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After Cannabis, Canadian Government Won’t Decriminalize Any Other Drugs

In terms of legalization and decriminalization, the Canadian government is drawing the line at marijuana.

A.J. Herrington

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After Cannabis, Canadian Government Won't Decriminalize Any Other Drugs
User: Mitch M./ Shutterstock

Despite the legalization of cannabis currently underway in Canada, the country will not be decriminalizing any other drugs, according to a government official. Thierry Belair, a spokesman for Health Minister Ginette Petitpas Taylor, told the CBC that the federal government has no plans for further decriminalization. The government announcement comes amid calls from major Canadian cities to remove criminal penalties for the consumption and possession of small amounts of drugs.

Civic officials and public health advocates in Vancouver, Toronto, and Montreal have called on the federal government to enact such changes. Fardous Hosseiny is the national director of research and public policy at the Canadian Mental Health Association, a group that supports the decriminalization of drugs. He said that criminalizing drug use prevents people from getting the help they need and that it is time to try a new strategy.

“Given the scale of the opioid crisis in Canada, we know that we need to take bold action,” Hosseiny said. “We know that evidence tells us that the war on drugs hasn’t worked, so criminalization really stigmatizes people and creates barriers for them accessing treatment and accessing help when they need it.”

Health Canada reported last month that in 2017, almost 4,000 Canadians had died of an apparent opioid overdose.

Cities Call For Change

Earlier this month, Dr. Eileen de Villa, Toronto’s Medical Officer of Health, said that the stigma of criminalization perpetuates the addiction crisis.

“It forces people into unsafe drug use practices and creates barriers to seeking help,” Dr. de Villa said. “While considerable work has been done, the situation remains urgent and too many people are still dying. This is why I am calling on the federal government to take urgent action,” she added.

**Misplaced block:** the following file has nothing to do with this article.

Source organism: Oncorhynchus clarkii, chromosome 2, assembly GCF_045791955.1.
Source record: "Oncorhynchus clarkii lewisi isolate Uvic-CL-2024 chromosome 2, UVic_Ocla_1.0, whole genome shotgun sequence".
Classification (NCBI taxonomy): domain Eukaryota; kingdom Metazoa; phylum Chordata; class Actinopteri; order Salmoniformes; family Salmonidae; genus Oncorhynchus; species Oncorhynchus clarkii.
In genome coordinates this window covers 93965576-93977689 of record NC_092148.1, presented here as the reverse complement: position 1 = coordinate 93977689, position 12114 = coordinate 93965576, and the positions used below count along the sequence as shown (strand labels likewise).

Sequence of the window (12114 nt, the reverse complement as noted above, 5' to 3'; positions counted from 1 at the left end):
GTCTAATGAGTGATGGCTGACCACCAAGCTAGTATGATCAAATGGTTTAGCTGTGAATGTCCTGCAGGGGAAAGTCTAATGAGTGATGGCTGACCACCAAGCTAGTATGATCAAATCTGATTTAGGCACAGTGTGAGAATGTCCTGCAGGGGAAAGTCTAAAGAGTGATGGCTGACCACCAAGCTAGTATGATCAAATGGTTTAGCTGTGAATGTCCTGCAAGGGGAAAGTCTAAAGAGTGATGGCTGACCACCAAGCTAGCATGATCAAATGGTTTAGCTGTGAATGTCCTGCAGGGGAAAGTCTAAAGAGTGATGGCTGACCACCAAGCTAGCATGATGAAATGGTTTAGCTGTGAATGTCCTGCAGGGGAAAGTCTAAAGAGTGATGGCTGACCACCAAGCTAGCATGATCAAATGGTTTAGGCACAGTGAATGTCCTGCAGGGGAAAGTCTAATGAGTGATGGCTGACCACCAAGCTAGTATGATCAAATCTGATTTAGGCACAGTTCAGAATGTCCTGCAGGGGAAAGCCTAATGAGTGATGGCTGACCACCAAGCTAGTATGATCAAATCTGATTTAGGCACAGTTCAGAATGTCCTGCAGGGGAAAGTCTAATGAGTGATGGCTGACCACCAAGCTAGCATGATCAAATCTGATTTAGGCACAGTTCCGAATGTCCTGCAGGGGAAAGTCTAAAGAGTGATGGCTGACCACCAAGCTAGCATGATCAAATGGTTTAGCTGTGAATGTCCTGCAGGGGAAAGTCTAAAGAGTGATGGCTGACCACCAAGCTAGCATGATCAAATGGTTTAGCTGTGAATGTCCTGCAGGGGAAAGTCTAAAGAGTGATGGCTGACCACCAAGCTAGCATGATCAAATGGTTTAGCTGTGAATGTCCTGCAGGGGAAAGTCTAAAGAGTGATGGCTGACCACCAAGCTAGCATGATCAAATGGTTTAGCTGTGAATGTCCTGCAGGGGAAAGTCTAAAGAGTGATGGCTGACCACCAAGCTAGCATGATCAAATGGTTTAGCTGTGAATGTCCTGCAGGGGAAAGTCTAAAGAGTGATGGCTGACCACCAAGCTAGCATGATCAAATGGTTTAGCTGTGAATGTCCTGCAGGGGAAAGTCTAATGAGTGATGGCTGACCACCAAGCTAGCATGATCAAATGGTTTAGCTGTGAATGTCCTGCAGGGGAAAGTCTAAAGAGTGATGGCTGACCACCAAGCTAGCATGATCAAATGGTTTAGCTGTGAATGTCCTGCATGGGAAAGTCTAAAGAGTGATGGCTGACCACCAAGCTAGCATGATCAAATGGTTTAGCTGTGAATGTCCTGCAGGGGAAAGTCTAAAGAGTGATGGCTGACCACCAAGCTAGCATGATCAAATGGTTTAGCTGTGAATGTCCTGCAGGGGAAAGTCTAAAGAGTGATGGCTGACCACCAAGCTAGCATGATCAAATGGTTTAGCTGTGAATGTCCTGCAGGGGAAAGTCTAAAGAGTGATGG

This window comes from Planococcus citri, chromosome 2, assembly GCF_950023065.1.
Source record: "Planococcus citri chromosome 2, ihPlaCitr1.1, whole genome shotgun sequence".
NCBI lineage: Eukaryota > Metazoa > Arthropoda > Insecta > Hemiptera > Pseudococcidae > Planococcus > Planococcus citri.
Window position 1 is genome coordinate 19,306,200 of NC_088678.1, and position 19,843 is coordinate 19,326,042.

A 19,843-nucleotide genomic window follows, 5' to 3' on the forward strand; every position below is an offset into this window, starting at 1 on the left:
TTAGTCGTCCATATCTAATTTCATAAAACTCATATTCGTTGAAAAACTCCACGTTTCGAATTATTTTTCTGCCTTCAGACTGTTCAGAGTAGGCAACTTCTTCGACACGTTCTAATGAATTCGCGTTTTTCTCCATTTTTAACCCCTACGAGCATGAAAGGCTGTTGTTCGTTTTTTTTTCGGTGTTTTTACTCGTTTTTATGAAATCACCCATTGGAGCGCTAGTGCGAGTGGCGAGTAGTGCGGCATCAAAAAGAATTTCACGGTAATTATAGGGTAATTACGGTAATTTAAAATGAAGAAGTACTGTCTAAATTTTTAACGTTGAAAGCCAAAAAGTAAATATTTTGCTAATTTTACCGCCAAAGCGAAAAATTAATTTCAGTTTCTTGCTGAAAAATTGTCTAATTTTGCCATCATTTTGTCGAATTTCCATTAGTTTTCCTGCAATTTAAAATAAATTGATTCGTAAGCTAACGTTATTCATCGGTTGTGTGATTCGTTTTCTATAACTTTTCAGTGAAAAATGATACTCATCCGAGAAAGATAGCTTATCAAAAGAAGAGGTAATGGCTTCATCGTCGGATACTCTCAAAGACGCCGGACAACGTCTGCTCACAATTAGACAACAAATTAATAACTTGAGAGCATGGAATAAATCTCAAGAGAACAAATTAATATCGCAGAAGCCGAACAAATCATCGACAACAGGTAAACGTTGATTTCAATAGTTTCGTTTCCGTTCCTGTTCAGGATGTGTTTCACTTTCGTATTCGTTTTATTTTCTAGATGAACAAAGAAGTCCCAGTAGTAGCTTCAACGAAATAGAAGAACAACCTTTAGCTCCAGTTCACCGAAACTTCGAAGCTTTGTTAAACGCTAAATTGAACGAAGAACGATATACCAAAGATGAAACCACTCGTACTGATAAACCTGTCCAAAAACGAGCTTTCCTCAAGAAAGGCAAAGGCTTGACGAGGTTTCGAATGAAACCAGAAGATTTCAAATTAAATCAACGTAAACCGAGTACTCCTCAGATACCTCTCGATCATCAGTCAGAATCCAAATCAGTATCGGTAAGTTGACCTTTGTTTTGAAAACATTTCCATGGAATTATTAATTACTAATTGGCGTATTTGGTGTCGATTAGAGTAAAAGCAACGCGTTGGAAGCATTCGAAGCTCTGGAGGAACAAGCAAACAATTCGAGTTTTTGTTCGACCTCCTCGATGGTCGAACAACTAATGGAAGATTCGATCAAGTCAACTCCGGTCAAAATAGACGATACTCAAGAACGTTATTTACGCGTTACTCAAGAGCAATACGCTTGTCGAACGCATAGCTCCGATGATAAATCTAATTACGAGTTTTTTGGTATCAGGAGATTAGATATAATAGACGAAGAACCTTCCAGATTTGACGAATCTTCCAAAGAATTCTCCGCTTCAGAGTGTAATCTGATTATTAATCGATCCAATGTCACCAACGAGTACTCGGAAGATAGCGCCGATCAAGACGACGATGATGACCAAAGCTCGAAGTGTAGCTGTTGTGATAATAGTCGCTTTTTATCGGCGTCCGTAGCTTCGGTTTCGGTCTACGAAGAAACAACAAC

Dr. de Villa also said continued criminalization magnifies the negative effects of drug use and addiction.

“Those potential harms are always exacerbated or made worse when people are forced to consume, or produce, or obtain those drugs in the realm of the illegal,” she said.  “What we need to do is take a more public health-focused approach, treating drug use as a social issue rather than a criminal issue which our current regime does.”

In Montreal last week, Dr. Mylène Drouin, the city’s public health director, echoed those sentiments, saying decriminalization of drug offenses is “one of the measures to consider in the public health response to a problem without precedence in numerous Canadian cities.”

And in Vancouver last March, Mary Clare Zak, the managing director of social policy, said that other nations that have tried decriminalization have seen public health successes.

“What we’ve learned from countries, for example like Portugal, is that when you decriminalize then people are feeling like they’re actually safe enough to ask for treatment,” she said. “People who are dying are more likely to be indoors and struggle with accessing help or assistance because of their illicit drug use.”

Federal Government Responds

Spokesman Belair said that the federal government acknowledges the consequences of stigmatization and has taken measures to address the issue. He cited simplifying access to non-opioid therapies and the approval of 25 supervised injection sites as examples of the government’s action.

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